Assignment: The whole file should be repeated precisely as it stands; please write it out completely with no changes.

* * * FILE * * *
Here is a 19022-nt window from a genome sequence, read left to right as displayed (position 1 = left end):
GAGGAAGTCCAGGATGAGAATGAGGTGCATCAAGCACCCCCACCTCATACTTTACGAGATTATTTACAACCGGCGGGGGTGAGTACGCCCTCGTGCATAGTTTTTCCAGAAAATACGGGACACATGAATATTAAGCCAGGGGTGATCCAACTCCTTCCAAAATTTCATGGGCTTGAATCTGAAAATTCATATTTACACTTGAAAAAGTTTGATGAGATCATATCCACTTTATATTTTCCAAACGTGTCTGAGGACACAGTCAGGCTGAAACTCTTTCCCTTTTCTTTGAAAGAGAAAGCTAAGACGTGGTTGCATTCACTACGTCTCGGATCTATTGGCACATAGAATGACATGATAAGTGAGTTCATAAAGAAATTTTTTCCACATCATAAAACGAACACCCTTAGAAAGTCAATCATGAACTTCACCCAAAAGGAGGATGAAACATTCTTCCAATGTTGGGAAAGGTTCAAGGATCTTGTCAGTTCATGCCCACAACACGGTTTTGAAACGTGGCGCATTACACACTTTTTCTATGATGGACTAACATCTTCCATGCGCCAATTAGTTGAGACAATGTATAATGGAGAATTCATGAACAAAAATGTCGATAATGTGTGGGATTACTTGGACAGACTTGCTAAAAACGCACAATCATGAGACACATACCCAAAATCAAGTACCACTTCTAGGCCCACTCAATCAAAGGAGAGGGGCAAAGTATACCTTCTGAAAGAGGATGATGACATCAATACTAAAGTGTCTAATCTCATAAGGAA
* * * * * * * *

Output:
Here is a 19022-nt window from a genome sequence, read left to right as displayed (position 1 = left end):
GAGGAAGTCCAGGATGAGAATGAGGTGCATCAAGCACCCCCACCTCATACTTTACGAGATTATTTACAACCGGCGGGGGTGAGTACGCCCTCGTGCATAGTTTTTCCAGAAAATACGGGACACATGAATATTAAGCCAGGGGTGATCCAACTCCTTCCAAAATTTCATGGGCTTGAATCTGAAAATTCATATTTACACTTGAAAAAGTTTGATGAGATCATATCCACTTTATATTTTCCAAACGTGTCTGAGGACACAGTCAGGCTGAAACTCTTTCCCTTTTCTTTGAAAGAGAAAGCTAAGACGTGGTTGCATTCACTACGTCTCGGATCTATTGGCACATAGAATGACATGATAAGTGAGTTCATAAAGAAATTTTTTCCACATCATAAAACGAACACCCTTAGAAAGTCAATCATGAACTTCACCCAAAAGGAGGATGAAACATTCTTCCAATGTTGGGAAAGGTTCAAGGATCTTGTCAGTTCATGCCCACAACACGGTTTTGAAACGTGGCGCATTACACACTTTTTCTATGATGGACTAACATCTTCCATGCGCCAATTAGTTGAGACAATGTATAATGGAGAATTCATGAACAAAAATGTCGATAATGTGTGGGATTACTTGGACAGACTTGCTAAAAACGCACAATCATGAGACACATACCCAAAATCAAGTACCACTTCTAGGCCCACTCAATCAAAGGAGAGGGGCAAAGTATACCTTCTGAAAGAGGATGATGACATCAATACTAAAGTGTCTAATCTCATAAGGAA